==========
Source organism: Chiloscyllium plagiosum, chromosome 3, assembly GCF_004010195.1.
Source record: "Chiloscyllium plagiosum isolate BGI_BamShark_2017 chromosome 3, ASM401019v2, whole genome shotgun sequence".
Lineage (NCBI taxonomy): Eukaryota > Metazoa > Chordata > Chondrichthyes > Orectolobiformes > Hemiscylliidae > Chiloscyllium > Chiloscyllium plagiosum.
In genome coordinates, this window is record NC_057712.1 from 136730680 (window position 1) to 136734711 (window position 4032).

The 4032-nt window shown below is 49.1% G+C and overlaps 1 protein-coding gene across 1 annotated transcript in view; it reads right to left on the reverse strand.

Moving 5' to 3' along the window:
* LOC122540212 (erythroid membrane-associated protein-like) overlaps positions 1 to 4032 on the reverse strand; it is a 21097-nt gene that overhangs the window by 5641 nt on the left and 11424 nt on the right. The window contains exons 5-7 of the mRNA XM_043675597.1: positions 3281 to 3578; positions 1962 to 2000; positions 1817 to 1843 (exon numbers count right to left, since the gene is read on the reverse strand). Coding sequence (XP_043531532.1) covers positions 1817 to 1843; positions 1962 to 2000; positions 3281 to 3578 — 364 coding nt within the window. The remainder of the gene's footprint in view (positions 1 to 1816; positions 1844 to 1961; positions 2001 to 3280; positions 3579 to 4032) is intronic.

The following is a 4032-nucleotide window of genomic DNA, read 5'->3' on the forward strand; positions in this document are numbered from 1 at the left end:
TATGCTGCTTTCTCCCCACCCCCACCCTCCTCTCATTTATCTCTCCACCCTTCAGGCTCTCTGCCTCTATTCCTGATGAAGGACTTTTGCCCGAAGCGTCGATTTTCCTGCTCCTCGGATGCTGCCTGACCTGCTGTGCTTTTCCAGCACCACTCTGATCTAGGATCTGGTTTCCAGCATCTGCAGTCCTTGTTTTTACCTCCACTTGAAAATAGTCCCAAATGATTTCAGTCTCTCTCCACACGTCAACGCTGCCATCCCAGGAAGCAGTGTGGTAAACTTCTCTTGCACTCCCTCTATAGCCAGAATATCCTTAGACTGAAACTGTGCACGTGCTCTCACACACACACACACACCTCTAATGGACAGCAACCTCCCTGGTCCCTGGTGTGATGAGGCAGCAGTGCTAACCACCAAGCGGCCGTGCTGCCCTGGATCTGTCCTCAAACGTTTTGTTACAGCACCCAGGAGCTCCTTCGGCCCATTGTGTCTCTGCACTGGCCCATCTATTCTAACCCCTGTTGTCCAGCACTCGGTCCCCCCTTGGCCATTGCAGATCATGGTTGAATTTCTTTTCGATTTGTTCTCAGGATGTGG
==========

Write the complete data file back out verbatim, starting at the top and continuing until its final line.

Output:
Source organism: Chiloscyllium plagiosum, chromosome 3, assembly GCF_004010195.1.
Source record: "Chiloscyllium plagiosum isolate BGI_BamShark_2017 chromosome 3, ASM401019v2, whole genome shotgun sequence".
Lineage (NCBI taxonomy): Eukaryota > Metazoa > Chordata > Chondrichthyes > Orectolobiformes > Hemiscylliidae > Chiloscyllium > Chiloscyllium plagiosum.
In genome coordinates, this window is record NC_057712.1 from 136730680 (window position 1) to 136734711 (window position 4032).

The 4032-nt window shown below is 49.1% G+C and overlaps 1 protein-coding gene across 1 annotated transcript in view; it reads right to left on the reverse strand.

Moving 5' to 3' along the window:
* LOC122540212 (erythroid membrane-associated protein-like) overlaps positions 1 to 4032 on the reverse strand; it is a 21097-nt gene that overhangs the window by 5641 nt on the left and 11424 nt on the right. The window contains exons 5-7 of the mRNA XM_043675597.1: positions 3281 to 3578; positions 1962 to 2000; positions 1817 to 1843 (exon numbers count right to left, since the gene is read on the reverse strand). Coding sequence (XP_043531532.1) covers positions 1817 to 1843; positions 1962 to 2000; positions 3281 to 3578 — 364 coding nt within the window. The remainder of the gene's footprint in view (positions 1 to 1816; positions 1844 to 1961; positions 2001 to 3280; positions 3579 to 4032) is intronic.

The following is a 4032-nucleotide window of genomic DNA, read 5'->3' on the forward strand; positions in this document are numbered from 1 at the left end:
TATGCTGCTTTCTCCCCACCCCCACCCTCCTCTCATTTATCTCTCCACCCTTCAGGCTCTCTGCCTCTATTCCTGATGAAGGACTTTTGCCCGAAGCGTCGATTTTCCTGCTCCTCGGATGCTGCCTGACCTGCTGTGCTTTTCCAGCACCACTCTGATCTAGGATCTGGTTTCCAGCATCTGCAGTCCTTGTTTTTACCTCCACTTGAAAATAGTCCCAAATGATTTCAGTCTCTCTCCACACGTCAACGCTGCCATCCCAGGAAGCAGTGTGGTAAACTTCTCTTGCACTCCCTCTATAGCCAGAATATCCTTAGACTGAAACTGTGCACGTGCTCTCACACACACACACACACCTCTAATGGACAGCAACCTCCCTGGTCCCTGGTGTGATGAGGCAGCAGTGCTAACCACCAAGCGGCCGTGCTGCCCTGGATCTGTCCTCAAACGTTTTGTTACAGCACCCAGGAGCTCCTTCGGCCCATTGTGTCTCTGCACTGGCCCATCTATTCTAACCCCTGTTGTCCAGCACTCGGTCCCCCCTTGGCCATTGCAGATCATGGTTGAATTTCTTTTCGATTTGTTCTCAGGATGTGG